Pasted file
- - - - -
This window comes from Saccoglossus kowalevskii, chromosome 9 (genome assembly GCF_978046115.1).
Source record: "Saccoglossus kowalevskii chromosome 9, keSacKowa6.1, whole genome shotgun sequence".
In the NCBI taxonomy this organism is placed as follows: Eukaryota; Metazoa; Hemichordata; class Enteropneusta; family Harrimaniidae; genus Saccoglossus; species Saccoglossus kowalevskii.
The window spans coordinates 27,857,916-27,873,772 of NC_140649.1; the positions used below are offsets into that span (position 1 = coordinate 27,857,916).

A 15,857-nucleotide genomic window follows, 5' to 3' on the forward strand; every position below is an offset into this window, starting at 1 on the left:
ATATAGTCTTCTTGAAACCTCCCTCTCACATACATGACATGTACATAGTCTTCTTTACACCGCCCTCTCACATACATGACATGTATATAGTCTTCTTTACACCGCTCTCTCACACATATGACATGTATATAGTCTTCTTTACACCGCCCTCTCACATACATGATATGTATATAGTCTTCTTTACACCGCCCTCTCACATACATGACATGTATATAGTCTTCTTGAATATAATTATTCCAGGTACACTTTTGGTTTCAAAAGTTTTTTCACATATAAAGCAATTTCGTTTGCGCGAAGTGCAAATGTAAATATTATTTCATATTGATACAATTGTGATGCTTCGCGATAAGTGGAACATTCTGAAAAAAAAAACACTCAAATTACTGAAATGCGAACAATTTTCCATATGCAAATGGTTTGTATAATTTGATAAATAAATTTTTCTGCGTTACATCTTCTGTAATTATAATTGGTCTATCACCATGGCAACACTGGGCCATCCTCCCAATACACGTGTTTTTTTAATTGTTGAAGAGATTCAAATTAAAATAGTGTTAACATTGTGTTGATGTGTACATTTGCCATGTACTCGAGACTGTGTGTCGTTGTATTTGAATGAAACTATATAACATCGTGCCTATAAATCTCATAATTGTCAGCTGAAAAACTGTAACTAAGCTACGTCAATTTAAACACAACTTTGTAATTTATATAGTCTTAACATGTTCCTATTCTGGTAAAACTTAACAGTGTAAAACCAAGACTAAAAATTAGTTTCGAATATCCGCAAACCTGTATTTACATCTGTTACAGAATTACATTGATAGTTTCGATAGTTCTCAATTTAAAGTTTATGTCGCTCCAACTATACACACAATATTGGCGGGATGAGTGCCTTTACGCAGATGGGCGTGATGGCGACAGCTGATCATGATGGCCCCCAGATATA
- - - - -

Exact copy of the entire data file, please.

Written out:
This window comes from Saccoglossus kowalevskii, chromosome 9 (genome assembly GCF_978046115.1).
Source record: "Saccoglossus kowalevskii chromosome 9, keSacKowa6.1, whole genome shotgun sequence".
In the NCBI taxonomy this organism is placed as follows: Eukaryota; Metazoa; Hemichordata; class Enteropneusta; family Harrimaniidae; genus Saccoglossus; species Saccoglossus kowalevskii.
The window spans coordinates 27,857,916-27,873,772 of NC_140649.1; the positions used below are offsets into that span (position 1 = coordinate 27,857,916).

A 15,857-nucleotide genomic window follows, 5' to 3' on the forward strand; every position below is an offset into this window, starting at 1 on the left:
ATATAGTCTTCTTGAAACCTCCCTCTCACATACATGACATGTACATAGTCTTCTTTACACCGCCCTCTCACATACATGACATGTATATAGTCTTCTTTACACCGCTCTCTCACACATATGACATGTATATAGTCTTCTTTACACCGCCCTCTCACATACATGATATGTATATAGTCTTCTTTACACCGCCCTCTCACATACATGACATGTATATAGTCTTCTTGAATATAATTATTCCAGGTACACTTTTGGTTTCAAAAGTTTTTTCACATATAAAGCAATTTCGTTTGCGCGAAGTGCAAATGTAAATATTATTTCATATTGATACAATTGTGATGCTTCGCGATAAGTGGAACATTCTGAAAAAAAAAACACTCAAATTACTGAAATGCGAACAATTTTCCATATGCAAATGGTTTGTATAATTTGATAAATAAATTTTTCTGCGTTACATCTTCTGTAATTATAATTGGTCTATCACCATGGCAACACTGGGCCATCCTCCCAATACACGTGTTTTTTTAATTGTTGAAGAGATTCAAATTAAAATAGTGTTAACATTGTGTTGATGTGTACATTTGCCATGTACTCGAGACTGTGTGTCGTTGTATTTGAATGAAACTATATAACATCGTGCCTATAAATCTCATAATTGTCAGCTGAAAAACTGTAACTAAGCTACGTCAATTTAAACACAACTTTGTAATTTATATAGTCTTAACATGTTCCTATTCTGGTAAAACTTAACAGTGTAAAACCAAGACTAAAAATTAGTTTCGAATATCCGCAAACCTGTATTTACATCTGTTACAGAATTACATTGATAGTTTCGATAGTTCTCAATTTAAAGTTTATGTCGCTCCAACTATACACACAATATTGGCGGGATGAGTGCCTTTACGCAGATGGGCGTGATGGCGACAGCTGATCATGATGGCCCCCAGATATA